Canadian pension plans took a turn for the worse in 2011, a report from a major consulting firm said Wednesday.
Towers Watson has kept a tracking index to represent defined benefit pension plans across the country for more than a decade. In 2011, the index declined from 86 at the start of the year to 72 by the end. The index was at 100 in December 2000 and after a brief rise in 2001, has been on a steady decline ever since.
The company said low interest rates and plunging stock markets weighed heavily on defined benefit pension plans across the country last year.
"For many organizations, these conditions have resulted in larger plan deficits at the end of 2011 and will lead to higher pension costs in 2012 and beyond," Towers Watson's Ian Markham said in the report.
The figure suggests that the typical Canadian defined benefit pension plan was 86 per cent funded on an accounting basis at the start of 2011. All else being equal, that same plan would have been only 72 per cent funded at the end of the year, unless the plan sponsor made additional contributions to shore up the plan’s financial health.
A defined benefit pension plan is one that attempts to provide a guaranteed income for plan members in retirement. It differs from a defined contribution plan, which only promises to invest a certain amount of money over time, but offers no guarantee of a particular payout. (In broad terms, defined benefit puts the risk with those who run the plan, while defined contribution plans put the risk on the plan member.)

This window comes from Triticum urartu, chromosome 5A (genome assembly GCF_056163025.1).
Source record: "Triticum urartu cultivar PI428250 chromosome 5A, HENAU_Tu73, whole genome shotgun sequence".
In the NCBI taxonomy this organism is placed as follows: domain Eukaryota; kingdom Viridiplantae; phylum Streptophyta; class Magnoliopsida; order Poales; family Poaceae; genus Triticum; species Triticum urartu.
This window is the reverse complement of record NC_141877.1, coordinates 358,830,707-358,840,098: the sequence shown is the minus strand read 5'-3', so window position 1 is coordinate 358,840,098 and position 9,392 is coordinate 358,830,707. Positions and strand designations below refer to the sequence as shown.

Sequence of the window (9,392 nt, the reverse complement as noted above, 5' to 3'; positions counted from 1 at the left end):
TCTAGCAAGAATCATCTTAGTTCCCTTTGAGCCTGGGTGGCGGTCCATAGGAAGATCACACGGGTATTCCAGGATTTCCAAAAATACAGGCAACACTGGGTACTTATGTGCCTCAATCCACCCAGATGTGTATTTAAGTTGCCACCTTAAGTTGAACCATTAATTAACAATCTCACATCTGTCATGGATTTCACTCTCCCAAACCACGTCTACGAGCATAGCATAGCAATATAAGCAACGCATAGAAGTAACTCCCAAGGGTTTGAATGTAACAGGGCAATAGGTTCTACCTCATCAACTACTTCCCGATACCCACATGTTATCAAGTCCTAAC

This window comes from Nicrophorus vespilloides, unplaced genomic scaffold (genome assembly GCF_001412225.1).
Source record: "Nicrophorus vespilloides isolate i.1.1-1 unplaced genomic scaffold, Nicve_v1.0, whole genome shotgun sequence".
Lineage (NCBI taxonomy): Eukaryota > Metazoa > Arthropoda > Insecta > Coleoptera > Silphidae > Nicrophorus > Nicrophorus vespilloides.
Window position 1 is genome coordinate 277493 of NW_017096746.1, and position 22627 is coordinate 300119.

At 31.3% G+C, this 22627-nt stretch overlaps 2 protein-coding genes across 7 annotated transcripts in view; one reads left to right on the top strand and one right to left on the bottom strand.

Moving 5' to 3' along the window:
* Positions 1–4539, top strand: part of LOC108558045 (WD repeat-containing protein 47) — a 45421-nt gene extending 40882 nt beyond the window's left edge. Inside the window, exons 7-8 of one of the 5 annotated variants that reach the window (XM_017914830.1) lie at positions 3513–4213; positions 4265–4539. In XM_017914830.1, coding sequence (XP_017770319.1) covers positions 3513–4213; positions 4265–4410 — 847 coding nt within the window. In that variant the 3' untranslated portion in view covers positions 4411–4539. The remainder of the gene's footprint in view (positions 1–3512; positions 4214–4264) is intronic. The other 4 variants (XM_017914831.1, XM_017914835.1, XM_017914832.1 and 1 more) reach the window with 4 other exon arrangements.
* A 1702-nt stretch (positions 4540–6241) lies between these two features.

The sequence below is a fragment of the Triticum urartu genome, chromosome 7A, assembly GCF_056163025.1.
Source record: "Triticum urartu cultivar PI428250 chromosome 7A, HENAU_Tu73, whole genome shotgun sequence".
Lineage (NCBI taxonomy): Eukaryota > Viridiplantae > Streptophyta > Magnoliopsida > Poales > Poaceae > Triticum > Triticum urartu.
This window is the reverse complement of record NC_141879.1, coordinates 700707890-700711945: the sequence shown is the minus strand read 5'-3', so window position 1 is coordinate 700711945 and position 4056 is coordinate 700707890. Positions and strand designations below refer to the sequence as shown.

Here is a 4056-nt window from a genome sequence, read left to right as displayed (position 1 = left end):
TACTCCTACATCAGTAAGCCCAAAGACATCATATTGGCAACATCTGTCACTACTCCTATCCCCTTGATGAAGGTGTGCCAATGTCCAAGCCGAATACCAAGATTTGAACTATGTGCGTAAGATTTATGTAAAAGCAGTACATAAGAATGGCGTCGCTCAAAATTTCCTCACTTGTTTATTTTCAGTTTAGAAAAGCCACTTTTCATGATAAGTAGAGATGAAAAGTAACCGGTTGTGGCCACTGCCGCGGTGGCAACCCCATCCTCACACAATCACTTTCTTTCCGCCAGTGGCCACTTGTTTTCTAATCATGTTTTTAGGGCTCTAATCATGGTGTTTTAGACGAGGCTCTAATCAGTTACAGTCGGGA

Only about 4.5 million Canadians now have guaranteed benefits, most in the public sector. Many companies in the private sector have found the cost of guaranteeing benefits under defined benefit plans too expensive and, in some cases, a threat to their survival.
The TSX declined by 11 per cent last year, a problematic development as pension plans are strained by an aging workforce. A typical pension plan that was invested 60 per cent in stocks and 40 per cent in bonds last year would have earned about 0.5 per cent this year, Towers Watson said. But that meagre gain was likely more than offset by a 20 per cent increase in liabilities because of a decline in interest rates.
So unless a plan took steps to offset those liabilities, it would be underfunded. "DB plan sponsors are acutely aware of the downward trend in interest rates, and potential volatility in the stock markets," Towers Watson investment consultant Roland Pratte said. "In response, many have already taken steps to reduce the size of their DB pension liabilities. For 2012, plan sponsors should continue to work on managing their pension financial risks."